Though parking has been a long-standing issue in Windsor, city staff are advising against making the concern an immediate priority.
A report headed to council Monday briefly addresses parking availability and current control measures across the city.
The report is in response to an inquiry made by Ward 4 Counc. Chris Holt in March. At the time, Holt wanted administration to look at the nine Business Improvement Areas (BIAs) in the city and the amount of on/off-street parking needed to prevent drivers from 'spilling into' residential streets.
The report notes that "public parking in and around BIAs is a limited resource that faces increasing demands."
It references the city's Active Transportation Master Plan — which was adopted by council in 2019 — and advises that a parking study and survey be completed around the nine BIAs. This, according to the report, would help the city better understand needed strategies.
But the report adds that the city should not pursue these just yet due to city staffing levels and funding, as the study is estimated to cost at least $200,000.
The report also states that the city should wait until "the impacts of the current pandemic have stabilized and their ramifications are better understood."
"The study that they asked us to look at [is] to do a parking review of all nine BIAs plus the area around them, it's quite a large area, it would take around 200 city blocks," said Jeff Hagan, the city's transportation planning senior engineer.
And some Walkerville residents agree that while this has been an ongoing issue, now might not be the right time for a study.
"Doing a survey right now on this is going to give you an artificial sense of what's going on, given that we're in the middle of COVID," said Walkerville resident Matt Woods.
He added that street patios and cafes have been good additions to the city, but might throw off a study.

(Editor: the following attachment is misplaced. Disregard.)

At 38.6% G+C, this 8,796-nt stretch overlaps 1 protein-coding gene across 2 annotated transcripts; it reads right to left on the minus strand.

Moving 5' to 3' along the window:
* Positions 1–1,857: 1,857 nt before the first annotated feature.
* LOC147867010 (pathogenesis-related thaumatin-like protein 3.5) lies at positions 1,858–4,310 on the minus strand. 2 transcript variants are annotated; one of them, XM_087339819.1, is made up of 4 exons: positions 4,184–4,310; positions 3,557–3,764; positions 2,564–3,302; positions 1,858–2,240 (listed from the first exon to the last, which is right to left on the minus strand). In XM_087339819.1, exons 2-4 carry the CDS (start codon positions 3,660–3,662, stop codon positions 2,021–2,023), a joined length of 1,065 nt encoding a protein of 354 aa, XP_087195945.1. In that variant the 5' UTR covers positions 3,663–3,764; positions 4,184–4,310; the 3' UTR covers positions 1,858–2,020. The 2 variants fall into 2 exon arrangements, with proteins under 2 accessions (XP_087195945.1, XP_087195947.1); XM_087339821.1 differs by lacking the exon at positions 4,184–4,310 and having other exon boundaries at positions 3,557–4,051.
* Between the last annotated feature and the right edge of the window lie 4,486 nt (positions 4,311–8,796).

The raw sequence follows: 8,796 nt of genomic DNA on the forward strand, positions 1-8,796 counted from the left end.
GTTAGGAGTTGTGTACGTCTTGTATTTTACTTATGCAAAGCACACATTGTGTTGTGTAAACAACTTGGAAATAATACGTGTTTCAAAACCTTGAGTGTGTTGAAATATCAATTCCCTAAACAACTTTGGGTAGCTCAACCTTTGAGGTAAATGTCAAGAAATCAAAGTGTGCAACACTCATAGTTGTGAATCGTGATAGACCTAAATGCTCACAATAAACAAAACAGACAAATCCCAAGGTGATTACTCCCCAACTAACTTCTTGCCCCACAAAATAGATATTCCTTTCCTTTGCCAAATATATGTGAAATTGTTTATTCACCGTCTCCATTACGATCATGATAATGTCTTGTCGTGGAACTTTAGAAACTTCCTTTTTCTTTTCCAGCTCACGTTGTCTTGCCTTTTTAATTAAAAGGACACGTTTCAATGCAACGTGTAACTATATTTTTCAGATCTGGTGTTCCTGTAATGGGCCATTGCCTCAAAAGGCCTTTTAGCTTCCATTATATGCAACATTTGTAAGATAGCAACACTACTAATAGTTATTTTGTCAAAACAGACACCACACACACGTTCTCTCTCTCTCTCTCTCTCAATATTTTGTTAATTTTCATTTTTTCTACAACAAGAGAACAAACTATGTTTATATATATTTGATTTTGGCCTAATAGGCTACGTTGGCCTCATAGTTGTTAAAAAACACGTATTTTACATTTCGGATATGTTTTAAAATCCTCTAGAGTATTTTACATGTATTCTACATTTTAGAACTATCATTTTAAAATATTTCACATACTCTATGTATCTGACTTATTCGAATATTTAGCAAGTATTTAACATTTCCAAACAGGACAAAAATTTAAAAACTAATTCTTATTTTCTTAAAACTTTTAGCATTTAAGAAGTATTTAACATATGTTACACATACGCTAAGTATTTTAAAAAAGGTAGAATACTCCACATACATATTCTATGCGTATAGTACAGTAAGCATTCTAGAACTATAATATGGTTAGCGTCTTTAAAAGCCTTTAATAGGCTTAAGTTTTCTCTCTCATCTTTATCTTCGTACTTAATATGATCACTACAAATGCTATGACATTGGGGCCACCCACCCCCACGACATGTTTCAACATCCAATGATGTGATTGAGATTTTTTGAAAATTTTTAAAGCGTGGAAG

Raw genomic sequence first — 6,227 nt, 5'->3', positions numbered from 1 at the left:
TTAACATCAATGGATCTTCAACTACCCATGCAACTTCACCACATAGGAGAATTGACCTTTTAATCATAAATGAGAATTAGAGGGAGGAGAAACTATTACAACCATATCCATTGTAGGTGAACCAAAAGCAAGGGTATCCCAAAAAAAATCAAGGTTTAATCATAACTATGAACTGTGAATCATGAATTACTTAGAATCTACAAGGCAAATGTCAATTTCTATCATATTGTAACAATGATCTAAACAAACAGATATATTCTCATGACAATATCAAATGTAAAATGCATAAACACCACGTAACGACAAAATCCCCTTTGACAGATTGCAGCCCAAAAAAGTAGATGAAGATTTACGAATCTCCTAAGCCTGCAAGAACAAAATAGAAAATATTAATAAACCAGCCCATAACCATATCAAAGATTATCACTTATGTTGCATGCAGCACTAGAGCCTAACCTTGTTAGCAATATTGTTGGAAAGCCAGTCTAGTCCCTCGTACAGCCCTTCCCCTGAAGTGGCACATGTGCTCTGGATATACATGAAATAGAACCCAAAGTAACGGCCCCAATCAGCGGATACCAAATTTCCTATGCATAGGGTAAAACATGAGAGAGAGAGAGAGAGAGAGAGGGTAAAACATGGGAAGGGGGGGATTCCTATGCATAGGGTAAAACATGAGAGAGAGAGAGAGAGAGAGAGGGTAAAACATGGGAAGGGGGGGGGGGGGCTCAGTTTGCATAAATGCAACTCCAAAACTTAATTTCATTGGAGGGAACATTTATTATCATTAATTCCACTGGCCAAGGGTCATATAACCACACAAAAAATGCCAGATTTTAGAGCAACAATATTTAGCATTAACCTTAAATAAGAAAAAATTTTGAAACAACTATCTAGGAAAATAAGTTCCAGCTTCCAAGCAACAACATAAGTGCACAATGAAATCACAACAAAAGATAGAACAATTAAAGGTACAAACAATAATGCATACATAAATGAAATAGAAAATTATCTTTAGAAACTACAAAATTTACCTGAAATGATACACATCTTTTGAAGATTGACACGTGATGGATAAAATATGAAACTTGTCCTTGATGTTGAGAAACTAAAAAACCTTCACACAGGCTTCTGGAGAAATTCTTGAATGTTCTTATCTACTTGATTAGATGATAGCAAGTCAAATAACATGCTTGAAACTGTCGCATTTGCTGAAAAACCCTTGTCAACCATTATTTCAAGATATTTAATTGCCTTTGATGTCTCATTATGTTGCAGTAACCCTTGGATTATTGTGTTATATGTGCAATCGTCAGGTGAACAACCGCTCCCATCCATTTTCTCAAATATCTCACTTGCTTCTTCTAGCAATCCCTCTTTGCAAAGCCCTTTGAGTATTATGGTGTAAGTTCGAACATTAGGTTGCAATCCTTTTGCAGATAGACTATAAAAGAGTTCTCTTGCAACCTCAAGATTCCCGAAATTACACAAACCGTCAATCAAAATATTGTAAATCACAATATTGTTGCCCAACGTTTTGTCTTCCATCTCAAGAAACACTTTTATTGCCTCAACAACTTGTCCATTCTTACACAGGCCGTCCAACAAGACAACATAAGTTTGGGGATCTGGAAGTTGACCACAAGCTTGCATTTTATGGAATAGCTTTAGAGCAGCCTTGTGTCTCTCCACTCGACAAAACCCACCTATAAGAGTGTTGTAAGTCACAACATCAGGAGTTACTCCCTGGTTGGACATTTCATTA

Alleys, active transportation infrastructure possible solutions
Walkerville resident Shane Mitchell told CBC News that while this isn't a big concern for him he knows people in other parts of the city, particularly those off of Wyandotte Street and Ottawa Street, experience this firsthand.
He suggested that the city "holistically" look at the problem, adding that that means taking into consideration options for business owners, residents, and commuters.
Mitchell has background expertise in city planning and development.
"Sometimes we have a bit of a knee jerk reaction, we want to prohibit parking on residential streets because it's felt that it's being misused by restaurant-goers or people who want to shop in the area — that's a bit of a tricky situation," he said.
"If we were to look at this not as a parking problem but as a transportation question — so how are we getting around our community? — I think that would be a better way to approach it."
He offered three possible solutions:
A district parking strategy created by the BIAs, such as building a parking structure or creating mutual agreements between businesses to share their parking spaces.
Making public transit a "viable option," along with improving active transportation infrastructure for bikes and scooters.
City could better maintain alley-ways, which is where parking is located for many Walkerville residents.
Similarly, Hagan said he hopes this report forces council to think about "the direction they want the city to go in."
He added that the city has master plans available that suggest more walk-able, bike-able and transit-friendly changes.
"It's worth stepping back, thinking what measures we can take to certainly accommodate auto-users as well as trying to achieve that vision," he said.